In just two years, skin regenerator Avita Medical (ASX:AVH) has shot up from 6c to 40c and was granted entry into the ASX 200, but the company says it hasn’t made it yet.

Chief financial officer David McIntyre, who joined Avita in November last year, says there’s a long way to go but admits the company’s life now is a different one to a couple of years ago.

“I wouldn’t say we’ve made it yet, we’ve got a lot of work to do to build markets up over time,” he told Stockhead.

“There is the life it was before the randomised clinical study in the US and there’s the life after it. Once you get the study, everything changed.”

The trial he is talking about led to the US Food and Drug Administration’s (FDA) approval of Avita’s Recell product in September 2018.


The tech

Recell is a rapid cell harvesting device that enables surgeons to treat skin defects using patients own cells collected during surgery.

It means surgeons can prepare a small quantity of cells on site, rather than sending a biopsy to the lab.

While the process does involve cutting skin, it is ready for use in 30 minutes, works as a ‘spray-on’ and can cover 80 times the area of a skin graft with the same amount of material.

In effect, the donor area is multiplied 80 times, and less skin is needed from one part of a body to heal another part.

“The standard of care is in skin graft. If you have a burn the standard is to take fresh skin from somewhere else,” McIntyre says.

“There is no cost with taking your own skin and transplanting it.

“There’s an obviousness and intuitiveness to the product. You don’t need a PhD to understand this, if you do less and get the same outcomes it’s best for everyone.”

As groundbreaking as the approval was, no analysis of Avita would be complete without a step back in time before the watershed moment in 2018.



Recell was first used in the 1990s by Perth-based burns specialist Professor Fiona Wood. But it took the 2002 Bali bombings for the world outside her practice to take notice of the advancement.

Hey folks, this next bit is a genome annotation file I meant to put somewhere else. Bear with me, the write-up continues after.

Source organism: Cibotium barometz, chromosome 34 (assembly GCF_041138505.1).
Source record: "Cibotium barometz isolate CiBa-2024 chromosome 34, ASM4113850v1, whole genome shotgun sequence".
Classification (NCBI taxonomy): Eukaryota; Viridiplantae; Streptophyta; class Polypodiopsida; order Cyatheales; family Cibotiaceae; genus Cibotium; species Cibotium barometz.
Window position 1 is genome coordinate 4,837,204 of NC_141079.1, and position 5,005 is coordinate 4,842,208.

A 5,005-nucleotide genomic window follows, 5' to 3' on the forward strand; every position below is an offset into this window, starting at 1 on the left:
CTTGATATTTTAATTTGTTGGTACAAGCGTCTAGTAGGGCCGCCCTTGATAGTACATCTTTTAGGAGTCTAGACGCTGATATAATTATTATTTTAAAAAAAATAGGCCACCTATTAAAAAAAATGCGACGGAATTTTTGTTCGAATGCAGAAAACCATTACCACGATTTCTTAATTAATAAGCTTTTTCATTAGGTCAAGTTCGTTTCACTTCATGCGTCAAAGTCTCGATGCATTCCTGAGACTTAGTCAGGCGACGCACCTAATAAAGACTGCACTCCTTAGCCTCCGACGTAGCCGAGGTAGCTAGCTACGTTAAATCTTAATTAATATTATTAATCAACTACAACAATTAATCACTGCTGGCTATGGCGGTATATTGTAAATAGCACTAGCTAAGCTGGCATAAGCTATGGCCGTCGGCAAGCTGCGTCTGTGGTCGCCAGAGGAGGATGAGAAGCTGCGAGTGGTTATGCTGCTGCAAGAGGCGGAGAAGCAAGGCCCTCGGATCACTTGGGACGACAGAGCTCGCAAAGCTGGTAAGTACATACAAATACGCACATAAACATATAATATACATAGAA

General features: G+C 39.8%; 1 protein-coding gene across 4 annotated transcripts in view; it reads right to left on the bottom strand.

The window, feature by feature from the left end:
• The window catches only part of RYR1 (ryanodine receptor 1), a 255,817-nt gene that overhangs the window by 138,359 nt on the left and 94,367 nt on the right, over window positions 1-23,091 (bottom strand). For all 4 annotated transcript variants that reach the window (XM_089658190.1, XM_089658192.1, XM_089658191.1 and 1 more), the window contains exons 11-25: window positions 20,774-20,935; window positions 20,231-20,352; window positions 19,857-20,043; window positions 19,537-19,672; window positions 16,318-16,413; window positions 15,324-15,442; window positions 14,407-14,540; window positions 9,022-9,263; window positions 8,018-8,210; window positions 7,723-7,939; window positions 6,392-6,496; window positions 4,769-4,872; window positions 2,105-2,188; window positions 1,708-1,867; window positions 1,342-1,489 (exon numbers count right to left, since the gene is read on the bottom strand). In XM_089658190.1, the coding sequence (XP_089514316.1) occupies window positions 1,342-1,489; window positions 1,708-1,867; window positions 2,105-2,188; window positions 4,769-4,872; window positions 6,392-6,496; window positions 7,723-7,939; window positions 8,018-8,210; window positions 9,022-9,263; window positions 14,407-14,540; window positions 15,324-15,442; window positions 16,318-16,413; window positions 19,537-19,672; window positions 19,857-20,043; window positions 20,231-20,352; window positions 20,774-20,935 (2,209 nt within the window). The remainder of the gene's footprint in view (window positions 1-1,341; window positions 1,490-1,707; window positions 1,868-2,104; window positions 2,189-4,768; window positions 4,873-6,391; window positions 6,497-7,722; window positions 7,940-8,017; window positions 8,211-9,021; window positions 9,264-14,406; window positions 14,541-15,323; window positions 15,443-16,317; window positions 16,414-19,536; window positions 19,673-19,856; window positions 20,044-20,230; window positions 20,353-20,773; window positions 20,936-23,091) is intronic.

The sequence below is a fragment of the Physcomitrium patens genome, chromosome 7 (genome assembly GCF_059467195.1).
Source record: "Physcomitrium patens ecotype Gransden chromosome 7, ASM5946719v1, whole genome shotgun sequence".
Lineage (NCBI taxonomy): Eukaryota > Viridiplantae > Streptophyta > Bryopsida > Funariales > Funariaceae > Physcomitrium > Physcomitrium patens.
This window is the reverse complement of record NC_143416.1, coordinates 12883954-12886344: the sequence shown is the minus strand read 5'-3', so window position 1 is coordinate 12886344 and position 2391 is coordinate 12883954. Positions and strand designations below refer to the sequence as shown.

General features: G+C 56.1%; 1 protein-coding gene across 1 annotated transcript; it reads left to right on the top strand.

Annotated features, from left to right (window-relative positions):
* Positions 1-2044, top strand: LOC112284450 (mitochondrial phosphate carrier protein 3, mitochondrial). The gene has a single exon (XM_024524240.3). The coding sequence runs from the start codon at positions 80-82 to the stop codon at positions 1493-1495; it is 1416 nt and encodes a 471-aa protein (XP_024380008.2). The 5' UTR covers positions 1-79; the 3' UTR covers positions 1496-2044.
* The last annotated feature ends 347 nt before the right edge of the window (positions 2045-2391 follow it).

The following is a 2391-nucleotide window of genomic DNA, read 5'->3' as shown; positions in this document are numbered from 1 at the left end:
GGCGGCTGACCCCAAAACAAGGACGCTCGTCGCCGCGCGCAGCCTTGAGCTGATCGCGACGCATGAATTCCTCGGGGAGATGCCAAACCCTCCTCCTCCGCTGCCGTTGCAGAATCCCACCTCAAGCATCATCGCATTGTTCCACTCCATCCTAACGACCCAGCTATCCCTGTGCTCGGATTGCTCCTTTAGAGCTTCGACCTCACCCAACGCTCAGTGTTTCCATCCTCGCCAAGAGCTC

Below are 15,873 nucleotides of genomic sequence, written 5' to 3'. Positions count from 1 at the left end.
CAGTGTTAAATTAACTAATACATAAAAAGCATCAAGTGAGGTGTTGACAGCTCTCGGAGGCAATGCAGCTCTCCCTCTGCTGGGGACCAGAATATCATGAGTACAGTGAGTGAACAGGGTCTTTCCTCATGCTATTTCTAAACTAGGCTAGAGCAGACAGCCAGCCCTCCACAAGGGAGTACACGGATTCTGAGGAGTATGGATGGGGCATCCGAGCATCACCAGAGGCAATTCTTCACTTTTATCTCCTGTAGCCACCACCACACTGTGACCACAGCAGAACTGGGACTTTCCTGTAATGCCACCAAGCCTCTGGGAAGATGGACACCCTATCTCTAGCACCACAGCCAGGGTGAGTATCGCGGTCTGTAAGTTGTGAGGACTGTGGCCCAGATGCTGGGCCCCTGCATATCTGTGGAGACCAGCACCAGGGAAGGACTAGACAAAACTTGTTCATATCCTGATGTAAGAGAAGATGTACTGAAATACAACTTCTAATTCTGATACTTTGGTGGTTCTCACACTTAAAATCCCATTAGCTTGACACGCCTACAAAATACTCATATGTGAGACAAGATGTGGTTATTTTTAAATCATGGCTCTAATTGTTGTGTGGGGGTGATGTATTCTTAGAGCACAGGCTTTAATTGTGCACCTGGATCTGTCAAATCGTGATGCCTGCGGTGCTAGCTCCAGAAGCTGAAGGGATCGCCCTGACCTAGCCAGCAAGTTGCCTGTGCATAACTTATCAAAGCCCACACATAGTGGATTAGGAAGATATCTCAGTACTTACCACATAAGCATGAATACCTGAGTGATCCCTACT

Within 24 hours of the bombings, she had 28 repatriated patients in her care — more than any other hospital. Many of these had burns covering over 90 per cent of their bodies.

Of the patients under her care, 25 survived and she was named Australian of the Year in 2005.

Professor Fiona Wood was a director of Avita from 2002 to 2016. Pic Getty
Professor Fiona Wood was a director of Avita from 2002 to 2016. Pic Getty

Professor Wood founded the company and stayed with it until 2016. Until 2008 it was known as Clinical Cell Cultures.

For around 15 years it did not appear to be going anywhere, but the wheels began to turn in 2017. Michael Perry took the top job and decided to put everything on the table to break into the US.

One early sign the company could crack the market was receiving assistance from the Biomedical Advanced Research and Development Authority. BARDA pledged to buy $US8m worth of Recell devices to be stockpiled in case of a mass casualty event in the US.

“Their job is to deal with nuclear weapons and preparation for catastrophic events. Obviously burns are a part of this,” McIntyre said.

We're not saying BARDA deals with zombies but, you know, they probably would.We’re not saying BARDA deals with zombies but, you know, they probably would.


The defining year

2018 was the year it finally made progress with two watershed moments. The first was in April when it passed a 101-patient clinical trial.

Recell was shown to reduce donor skin required by 97.5 per cent compared to the current standard of care. The study also showed it could reduce total treatment costs by 44 per cent or more for large burns.

One case study of an Recell patient (Picture: Avita Medical)

The second defining moment was in September when the FDA gave the product the green light. As sales began in the US, the stock really took off, rising from 10c to over 80c in early February this year.

Avita previously tipped 2,500 Recell unit sales for 2020. While that number may seem small, it would actually deliver the company $18.8m in revenue at an individual cost of $7,500 per unit.

“Once you get clinical data you have a fabric you can leverage to convince doctors to use the product,” McIntyre explained.

“The FDA is the high water mark and the standard for safety and efficacy. Without FDA studies it is difficult to get markets to convert.”

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‘The tip of the iceberg’

McIntyre believes the US burns market is just the beginning for Avita. The main target it has its eyes on is outpatient burns.

“The US is the world’s largest burn market, but this is the tip of the iceberg,” he said.

“We’re only in inpatient burns. There are about 14,000 patients per annum inpatient but it’s only a $US200m addressable market.

“Behind it is out-market burns and then adjacent to that is soft tissue reconstruction, which is car accidents where your skin is ripped off. These markets are larger than the one we’re in.”

Some regulatory bodies will require further trials, specifically in country. But the FDA study can be used as a platform in other markets such as Japan.

Avita’s other ambitions include breaking into the paediatric scalds and skin rejuvenation markets. The company told shareholders last month it was in late stage discussions for a sponsored research agreement for the latter.

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